5. Oklahoma has made history. The Sooners will become the only known team in Division I basketball to stream their practices live this fall. It may not be the most enthralling television to watch Lon Kruger instruct (or chew out) his team during a run-of-the-mill October practice, but it’s a heck of a lot better than not watching basketball at all. We went ahead and bookmarked that website, and we suggest you do the same, provided you’re a fan of Big 12 hoops or Oklahoma hoops specifically. It may be an interesting insight into how major college basketball programs run their practices.
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Morning Five: 08.27.12 Edition

Posted by rtmsf on August 27th, 2012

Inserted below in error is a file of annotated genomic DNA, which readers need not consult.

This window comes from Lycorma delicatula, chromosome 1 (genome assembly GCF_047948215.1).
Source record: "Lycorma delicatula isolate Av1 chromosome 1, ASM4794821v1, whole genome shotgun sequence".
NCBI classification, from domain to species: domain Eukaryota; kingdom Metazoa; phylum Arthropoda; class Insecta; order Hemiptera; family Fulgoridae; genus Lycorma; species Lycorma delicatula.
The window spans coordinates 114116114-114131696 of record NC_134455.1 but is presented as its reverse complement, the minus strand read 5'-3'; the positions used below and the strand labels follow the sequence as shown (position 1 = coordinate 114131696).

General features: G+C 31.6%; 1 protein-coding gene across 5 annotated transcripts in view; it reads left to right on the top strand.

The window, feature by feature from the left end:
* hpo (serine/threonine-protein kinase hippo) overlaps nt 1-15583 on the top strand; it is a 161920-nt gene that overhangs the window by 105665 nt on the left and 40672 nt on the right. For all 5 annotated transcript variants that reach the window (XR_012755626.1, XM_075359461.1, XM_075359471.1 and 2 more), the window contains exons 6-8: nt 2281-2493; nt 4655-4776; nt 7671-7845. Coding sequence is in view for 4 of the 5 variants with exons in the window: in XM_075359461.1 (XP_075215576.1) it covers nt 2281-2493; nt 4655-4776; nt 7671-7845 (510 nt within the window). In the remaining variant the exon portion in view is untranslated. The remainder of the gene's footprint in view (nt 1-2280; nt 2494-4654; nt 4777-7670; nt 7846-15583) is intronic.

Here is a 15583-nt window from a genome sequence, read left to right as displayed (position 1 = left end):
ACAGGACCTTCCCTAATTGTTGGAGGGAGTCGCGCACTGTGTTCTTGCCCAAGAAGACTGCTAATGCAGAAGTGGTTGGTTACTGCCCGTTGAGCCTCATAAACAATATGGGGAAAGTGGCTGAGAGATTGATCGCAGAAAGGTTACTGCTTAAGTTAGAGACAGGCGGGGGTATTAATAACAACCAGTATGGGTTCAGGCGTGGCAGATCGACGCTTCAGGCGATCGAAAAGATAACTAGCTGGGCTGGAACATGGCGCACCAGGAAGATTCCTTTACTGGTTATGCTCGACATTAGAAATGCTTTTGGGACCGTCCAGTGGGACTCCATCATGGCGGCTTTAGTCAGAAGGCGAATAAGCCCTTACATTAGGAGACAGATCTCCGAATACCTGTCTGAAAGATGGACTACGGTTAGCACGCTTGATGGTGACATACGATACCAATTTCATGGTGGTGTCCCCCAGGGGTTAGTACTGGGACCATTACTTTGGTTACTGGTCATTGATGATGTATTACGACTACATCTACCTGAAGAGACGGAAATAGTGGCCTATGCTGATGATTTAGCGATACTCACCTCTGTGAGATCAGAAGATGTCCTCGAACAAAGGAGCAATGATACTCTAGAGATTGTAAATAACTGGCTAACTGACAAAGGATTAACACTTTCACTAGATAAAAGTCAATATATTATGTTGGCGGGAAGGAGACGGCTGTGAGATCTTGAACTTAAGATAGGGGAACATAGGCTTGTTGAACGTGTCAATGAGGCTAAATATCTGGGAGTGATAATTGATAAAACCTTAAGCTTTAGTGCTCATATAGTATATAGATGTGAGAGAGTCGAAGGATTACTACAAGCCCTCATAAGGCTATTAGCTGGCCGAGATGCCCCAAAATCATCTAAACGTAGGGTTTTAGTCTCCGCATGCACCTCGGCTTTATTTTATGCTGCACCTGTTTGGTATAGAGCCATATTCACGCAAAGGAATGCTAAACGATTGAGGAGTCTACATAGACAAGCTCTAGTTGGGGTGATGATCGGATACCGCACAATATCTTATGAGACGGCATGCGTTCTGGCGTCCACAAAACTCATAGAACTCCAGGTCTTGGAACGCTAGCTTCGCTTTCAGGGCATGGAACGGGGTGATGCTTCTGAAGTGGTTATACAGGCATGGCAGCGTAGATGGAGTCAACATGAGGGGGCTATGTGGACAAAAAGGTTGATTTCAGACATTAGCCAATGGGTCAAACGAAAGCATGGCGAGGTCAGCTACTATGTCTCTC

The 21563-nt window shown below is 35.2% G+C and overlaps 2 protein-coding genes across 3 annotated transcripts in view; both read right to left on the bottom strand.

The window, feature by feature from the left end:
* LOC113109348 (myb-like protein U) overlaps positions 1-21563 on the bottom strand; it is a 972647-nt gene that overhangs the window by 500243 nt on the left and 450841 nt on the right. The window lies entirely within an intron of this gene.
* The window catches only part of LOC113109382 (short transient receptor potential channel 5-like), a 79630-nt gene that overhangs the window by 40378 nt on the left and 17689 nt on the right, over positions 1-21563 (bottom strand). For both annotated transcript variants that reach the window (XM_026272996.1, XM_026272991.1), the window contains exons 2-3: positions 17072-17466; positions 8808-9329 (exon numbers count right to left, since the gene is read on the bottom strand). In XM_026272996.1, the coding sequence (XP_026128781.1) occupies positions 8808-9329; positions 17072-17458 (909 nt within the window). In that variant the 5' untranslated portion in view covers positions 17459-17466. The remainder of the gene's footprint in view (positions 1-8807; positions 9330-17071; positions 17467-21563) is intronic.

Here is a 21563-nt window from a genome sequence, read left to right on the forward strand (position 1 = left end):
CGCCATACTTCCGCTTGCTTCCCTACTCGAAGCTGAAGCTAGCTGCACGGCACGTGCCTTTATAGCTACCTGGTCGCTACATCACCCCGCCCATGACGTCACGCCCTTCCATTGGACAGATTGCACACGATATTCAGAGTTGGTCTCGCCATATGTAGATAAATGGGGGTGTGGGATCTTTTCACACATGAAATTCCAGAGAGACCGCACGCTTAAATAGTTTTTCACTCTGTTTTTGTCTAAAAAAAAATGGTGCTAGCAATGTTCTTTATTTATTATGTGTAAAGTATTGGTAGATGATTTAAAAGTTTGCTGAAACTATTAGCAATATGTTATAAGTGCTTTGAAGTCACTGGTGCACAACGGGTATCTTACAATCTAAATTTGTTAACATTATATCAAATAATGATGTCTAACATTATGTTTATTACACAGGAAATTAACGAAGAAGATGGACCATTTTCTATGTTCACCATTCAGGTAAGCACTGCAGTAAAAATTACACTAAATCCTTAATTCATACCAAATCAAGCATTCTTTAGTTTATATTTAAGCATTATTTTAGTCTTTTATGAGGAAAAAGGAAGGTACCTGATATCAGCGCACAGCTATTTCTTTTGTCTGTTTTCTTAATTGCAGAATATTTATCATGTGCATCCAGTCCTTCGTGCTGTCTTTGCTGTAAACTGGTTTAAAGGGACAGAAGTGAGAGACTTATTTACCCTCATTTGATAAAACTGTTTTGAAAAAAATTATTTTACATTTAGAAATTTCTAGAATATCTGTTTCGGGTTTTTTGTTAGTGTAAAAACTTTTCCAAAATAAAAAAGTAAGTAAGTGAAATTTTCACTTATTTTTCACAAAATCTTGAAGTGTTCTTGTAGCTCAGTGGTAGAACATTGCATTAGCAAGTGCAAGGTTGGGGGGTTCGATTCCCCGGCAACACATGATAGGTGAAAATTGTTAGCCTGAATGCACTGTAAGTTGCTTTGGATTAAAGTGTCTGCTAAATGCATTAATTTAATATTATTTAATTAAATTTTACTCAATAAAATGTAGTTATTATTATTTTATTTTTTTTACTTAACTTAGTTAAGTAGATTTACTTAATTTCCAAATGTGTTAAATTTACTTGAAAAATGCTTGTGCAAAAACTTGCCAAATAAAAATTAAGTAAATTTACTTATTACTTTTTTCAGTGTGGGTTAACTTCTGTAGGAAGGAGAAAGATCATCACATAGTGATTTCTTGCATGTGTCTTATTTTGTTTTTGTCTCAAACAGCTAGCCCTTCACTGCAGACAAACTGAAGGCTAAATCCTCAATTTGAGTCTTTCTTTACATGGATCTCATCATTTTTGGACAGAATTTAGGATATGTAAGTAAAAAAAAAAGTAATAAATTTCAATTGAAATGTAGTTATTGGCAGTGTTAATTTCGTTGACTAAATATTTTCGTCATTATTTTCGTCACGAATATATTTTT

1. Worrisome news was released on Friday from Saint Louis University when the school announced that its head coach, Rick Majerus, will be taking a medically-related leave of absence next season, leaving top assistant coach Jim Crews in charge. According to SLU, Majerus is currently hospitalized in California “undergoing evaluation and treatment for an ongoing heart condition.” As we wrote after the news was released, this is the sort of thing that could mark  a turning point in the longtime head coach’s professional career. Majerus is well-known as a guy whom you can only keep out of the gym by padlocking its doors, so it’s no joke that he’s choosing to give up the thing he loves most in order to take care of his health. We wish him nothing but the best on this latest twist in his journey, and certainly hope that even if he never coaches another minute of college basketball, he has a number of productive and fulfilling years still ahead of him. As for his Billiken program, with the core of a Round of 32 team returning to St. Louis, Andy Glockner writes that Crews will inherit a squad with both significant expectations and the added specter of Majerus’ health hanging over the team. Crews had some success at Evansville a decade or more ago, but there is reason to question whether he’s up to the task of running what is undoubtedly a team with Top 25 talent.